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date: 24 February 2020

Abstract and Keywords

The earliest thinking about lightness assumed that perceptual experience correlates with local stimulation. Wallach’s (1948) celebrated disk/annulus experiments showed that lightness depends on relative luminance, not absolute luminance, but his ratio theory recognized perceptual structure in only a minimal way. Work following the cognitive revolution showed that lightness depends on (1) depth perception, (2) the classification of illumination edges and reflectance edges, and (3) the integration of multiple edge ratios to compute remote ratios. The role of perceptual structure has been featured in two kinds of theories – decomposition models and framework models. Decomposition models, invoking the logic of inverse optics, seek to decompose the retinal image into those separate factors, like reflectance and illumination, from which the image is initially synthesized. Framework models seek to organize the retinal image into frameworks, or perceptual groups, that represent regions of common illumination. This kind of grouping is different from, indeed orthogonal to, the more familiar kind of grouping for object segmentation. Framework theorists claim it can explain lightness illusions, as well as lightness constancy. Virtually all of these advances, made since Wallach’s paper, were anticipated by the gestalt theorists.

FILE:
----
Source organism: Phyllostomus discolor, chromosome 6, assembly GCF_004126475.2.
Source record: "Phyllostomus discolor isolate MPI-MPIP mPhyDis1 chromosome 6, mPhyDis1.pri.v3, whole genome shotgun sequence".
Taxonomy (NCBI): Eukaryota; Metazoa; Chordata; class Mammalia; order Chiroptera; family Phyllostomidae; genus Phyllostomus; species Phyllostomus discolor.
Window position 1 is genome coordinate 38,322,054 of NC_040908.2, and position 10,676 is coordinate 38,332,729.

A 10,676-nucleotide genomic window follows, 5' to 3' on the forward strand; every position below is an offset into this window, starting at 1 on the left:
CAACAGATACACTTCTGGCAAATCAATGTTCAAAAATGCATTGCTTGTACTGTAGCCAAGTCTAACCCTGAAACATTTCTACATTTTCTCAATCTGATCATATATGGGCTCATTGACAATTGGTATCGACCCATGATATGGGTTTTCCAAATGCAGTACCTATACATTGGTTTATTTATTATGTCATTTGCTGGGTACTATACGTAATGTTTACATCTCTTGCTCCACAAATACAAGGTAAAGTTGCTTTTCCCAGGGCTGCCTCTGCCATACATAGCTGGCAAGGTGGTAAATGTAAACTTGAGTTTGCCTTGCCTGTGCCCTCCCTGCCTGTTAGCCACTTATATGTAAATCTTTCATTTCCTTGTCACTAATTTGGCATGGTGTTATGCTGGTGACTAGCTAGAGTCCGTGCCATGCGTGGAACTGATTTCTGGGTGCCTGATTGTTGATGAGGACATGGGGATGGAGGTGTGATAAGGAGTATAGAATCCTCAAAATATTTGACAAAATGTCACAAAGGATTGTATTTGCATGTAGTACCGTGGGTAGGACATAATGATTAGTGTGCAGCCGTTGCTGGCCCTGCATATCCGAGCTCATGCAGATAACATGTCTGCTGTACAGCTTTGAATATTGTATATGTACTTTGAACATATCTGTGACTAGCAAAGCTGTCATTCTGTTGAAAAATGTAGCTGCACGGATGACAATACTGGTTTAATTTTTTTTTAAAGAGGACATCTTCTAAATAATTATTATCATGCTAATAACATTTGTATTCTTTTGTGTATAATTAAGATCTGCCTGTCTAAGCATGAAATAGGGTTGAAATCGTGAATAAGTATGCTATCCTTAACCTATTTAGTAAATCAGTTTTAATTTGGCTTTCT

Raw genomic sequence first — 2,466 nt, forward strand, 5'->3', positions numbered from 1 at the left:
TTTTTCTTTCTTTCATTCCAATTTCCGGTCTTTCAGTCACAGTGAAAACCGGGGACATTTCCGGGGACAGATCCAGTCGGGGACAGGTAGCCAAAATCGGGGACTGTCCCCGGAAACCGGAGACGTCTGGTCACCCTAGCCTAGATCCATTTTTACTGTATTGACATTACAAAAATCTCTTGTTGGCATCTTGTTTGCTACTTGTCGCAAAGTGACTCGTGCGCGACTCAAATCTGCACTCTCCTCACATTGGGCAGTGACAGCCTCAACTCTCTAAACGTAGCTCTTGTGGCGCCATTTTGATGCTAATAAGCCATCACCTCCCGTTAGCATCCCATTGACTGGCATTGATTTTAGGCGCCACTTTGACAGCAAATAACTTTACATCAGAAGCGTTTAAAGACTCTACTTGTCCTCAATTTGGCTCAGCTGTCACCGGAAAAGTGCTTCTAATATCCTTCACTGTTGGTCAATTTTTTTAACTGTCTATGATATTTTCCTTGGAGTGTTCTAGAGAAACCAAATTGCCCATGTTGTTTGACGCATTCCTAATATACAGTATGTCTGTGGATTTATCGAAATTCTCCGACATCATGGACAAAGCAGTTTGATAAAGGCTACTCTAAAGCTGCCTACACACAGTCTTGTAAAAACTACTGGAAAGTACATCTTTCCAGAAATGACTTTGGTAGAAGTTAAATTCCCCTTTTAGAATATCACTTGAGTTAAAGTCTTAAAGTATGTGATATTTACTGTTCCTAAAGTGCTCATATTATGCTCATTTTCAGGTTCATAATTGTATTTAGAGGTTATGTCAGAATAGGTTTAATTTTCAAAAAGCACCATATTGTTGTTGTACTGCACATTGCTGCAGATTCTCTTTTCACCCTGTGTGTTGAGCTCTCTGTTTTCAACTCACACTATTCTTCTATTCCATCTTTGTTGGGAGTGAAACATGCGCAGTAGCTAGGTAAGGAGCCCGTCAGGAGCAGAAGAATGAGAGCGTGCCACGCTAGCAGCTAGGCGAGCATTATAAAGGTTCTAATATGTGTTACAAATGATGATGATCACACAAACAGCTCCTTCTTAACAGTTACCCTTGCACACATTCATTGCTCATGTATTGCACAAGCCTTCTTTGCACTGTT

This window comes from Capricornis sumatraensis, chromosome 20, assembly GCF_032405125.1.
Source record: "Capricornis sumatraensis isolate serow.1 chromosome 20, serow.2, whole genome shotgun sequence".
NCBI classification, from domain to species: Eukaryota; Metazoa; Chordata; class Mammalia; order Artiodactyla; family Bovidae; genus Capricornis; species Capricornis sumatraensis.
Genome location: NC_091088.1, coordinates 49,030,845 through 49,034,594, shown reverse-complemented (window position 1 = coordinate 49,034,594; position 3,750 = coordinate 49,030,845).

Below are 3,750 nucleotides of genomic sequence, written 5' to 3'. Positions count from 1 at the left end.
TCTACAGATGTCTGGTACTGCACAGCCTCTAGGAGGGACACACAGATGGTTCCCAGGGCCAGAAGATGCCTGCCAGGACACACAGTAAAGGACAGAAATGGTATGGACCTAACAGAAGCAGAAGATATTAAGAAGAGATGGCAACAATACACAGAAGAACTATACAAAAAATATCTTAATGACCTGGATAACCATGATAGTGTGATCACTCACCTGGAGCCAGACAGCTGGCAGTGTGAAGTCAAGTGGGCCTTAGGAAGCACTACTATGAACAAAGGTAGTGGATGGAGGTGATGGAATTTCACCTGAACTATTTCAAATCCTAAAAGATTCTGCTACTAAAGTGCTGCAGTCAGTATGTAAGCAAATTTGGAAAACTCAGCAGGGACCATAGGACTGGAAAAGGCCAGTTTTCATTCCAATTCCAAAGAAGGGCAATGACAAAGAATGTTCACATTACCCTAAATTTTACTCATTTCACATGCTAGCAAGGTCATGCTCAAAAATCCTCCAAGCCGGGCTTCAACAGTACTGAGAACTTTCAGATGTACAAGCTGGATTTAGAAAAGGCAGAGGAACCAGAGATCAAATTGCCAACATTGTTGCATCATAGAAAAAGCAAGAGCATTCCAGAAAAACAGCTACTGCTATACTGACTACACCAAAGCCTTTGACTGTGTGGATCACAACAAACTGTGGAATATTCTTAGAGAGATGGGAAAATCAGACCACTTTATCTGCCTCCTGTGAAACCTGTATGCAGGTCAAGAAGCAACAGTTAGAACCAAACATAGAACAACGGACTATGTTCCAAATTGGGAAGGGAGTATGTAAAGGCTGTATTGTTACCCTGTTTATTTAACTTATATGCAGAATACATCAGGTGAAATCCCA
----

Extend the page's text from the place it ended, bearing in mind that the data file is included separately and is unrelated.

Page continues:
Keywords: lightness, constancy, reflectance, illumination, lateral inhibition, edge classification, edge integration, intrinsic images, frameworks, contrast, assimilation, perceptual structure, grouping principles.

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